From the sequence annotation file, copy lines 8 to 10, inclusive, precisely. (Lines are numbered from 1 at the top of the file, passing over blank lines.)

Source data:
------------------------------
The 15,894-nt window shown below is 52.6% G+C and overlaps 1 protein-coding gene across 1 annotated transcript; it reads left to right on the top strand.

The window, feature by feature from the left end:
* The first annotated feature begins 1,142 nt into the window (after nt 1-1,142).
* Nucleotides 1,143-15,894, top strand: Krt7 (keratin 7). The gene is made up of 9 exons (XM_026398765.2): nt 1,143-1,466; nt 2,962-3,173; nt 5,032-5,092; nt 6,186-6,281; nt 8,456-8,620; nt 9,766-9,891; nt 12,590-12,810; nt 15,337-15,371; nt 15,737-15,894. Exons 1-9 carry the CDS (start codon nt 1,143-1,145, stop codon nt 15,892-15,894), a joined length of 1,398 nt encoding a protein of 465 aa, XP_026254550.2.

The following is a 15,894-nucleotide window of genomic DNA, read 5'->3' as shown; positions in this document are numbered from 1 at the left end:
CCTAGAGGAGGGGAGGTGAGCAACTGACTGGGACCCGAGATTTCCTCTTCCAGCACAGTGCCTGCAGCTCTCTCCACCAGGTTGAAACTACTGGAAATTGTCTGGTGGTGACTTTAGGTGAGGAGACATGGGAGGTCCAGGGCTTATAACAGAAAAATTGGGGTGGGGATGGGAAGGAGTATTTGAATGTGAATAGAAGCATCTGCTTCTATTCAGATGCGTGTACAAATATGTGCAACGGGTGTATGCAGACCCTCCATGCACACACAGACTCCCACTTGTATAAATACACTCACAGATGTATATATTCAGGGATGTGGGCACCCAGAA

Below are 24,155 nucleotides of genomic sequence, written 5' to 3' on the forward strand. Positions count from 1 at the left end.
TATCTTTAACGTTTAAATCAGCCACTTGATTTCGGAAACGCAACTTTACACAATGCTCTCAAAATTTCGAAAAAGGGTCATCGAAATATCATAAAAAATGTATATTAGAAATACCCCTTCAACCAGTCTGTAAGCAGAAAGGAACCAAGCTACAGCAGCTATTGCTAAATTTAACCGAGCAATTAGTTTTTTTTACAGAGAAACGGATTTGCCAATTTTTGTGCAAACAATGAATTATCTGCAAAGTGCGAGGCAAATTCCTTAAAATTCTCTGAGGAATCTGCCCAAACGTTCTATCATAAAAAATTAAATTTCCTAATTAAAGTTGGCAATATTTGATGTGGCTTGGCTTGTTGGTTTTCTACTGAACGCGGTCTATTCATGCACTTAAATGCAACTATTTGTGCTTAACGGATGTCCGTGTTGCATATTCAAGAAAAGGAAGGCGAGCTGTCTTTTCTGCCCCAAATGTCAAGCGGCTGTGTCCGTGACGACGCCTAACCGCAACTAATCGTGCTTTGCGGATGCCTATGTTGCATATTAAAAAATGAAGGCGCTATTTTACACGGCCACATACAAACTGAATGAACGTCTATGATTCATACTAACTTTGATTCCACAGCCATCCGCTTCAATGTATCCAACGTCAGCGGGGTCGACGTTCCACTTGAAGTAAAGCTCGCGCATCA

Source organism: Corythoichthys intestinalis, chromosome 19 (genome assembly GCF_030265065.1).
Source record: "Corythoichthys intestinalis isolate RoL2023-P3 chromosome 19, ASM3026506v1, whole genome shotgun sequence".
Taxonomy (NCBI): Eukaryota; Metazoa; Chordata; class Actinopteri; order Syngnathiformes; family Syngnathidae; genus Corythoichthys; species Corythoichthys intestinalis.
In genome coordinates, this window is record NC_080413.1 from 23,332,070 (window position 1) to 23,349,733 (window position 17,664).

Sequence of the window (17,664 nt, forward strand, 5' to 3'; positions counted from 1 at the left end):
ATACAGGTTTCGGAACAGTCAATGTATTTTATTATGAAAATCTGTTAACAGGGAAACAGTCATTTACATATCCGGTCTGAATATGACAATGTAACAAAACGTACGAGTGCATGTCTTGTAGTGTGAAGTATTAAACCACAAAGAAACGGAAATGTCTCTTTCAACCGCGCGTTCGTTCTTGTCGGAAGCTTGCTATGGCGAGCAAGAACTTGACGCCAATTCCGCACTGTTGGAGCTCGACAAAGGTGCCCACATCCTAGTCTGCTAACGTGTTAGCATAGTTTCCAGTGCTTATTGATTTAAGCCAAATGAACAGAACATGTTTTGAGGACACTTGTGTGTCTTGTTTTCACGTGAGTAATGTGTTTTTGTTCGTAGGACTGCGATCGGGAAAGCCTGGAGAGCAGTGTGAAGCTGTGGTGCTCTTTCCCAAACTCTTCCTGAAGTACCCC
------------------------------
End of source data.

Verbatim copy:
TATCTTTAACGTTTAAATCAGCCACTTGATTTCGGAAACGCAACTTTACACAATGCTCTCAAAATTTCGAAAAAGGGTCATCGAAATATCATAAAAAATGTATATTAGAAATACCCCTTCAACCAGTCTGTAAGCAGAAAGGAACCAAGCTACAGCAGCTATTGCTAAATTTAACCGAGCAATTAGTTTTTTTTACAGAGAAACGGATTTGCCAATTTTTGTGCAAACAATGAATTATCTGCAAAGTGCGAGGCAAATTCCTTAAAATTCTCTGAGGAATCTGCCCAAACGTTCTATCATAAAAAATTAAATTTCCTAATTAAAGTTGGCAATATTTGATGTGGCTTGGCTTGTTGGTTTTCTACTGAACGCGGTCTATTCATGCACTTAAATGCAACTATTTGTGCTTAACGGATGTCCGTGTTGCATATTCAAGAAAAGGAAGGCGAGCTGTCTTTTCTGCCCCAAATGTCAAGCGGCTGTGTCCGTGACGACGCCTAACCGCAACTAATCGTGCTTTGCGGATGCCTATGTTGCATATTAAAAAATGAAGGCGCTATTTTACACGGCCACATACAAACTGAATGAACGTCTATGATTCATACTAACTTTGATTCCACAGCCATCCGCTTCAATGTATCCAACGTCAGCGGGGTCGACGTTCCACTTGAAGTAAAGCTCGCGCATCA

Source organism: Corythoichthys intestinalis, chromosome 19 (genome assembly GCF_030265065.1).
Source record: "Corythoichthys intestinalis isolate RoL2023-P3 chromosome 19, ASM3026506v1, whole genome shotgun sequence".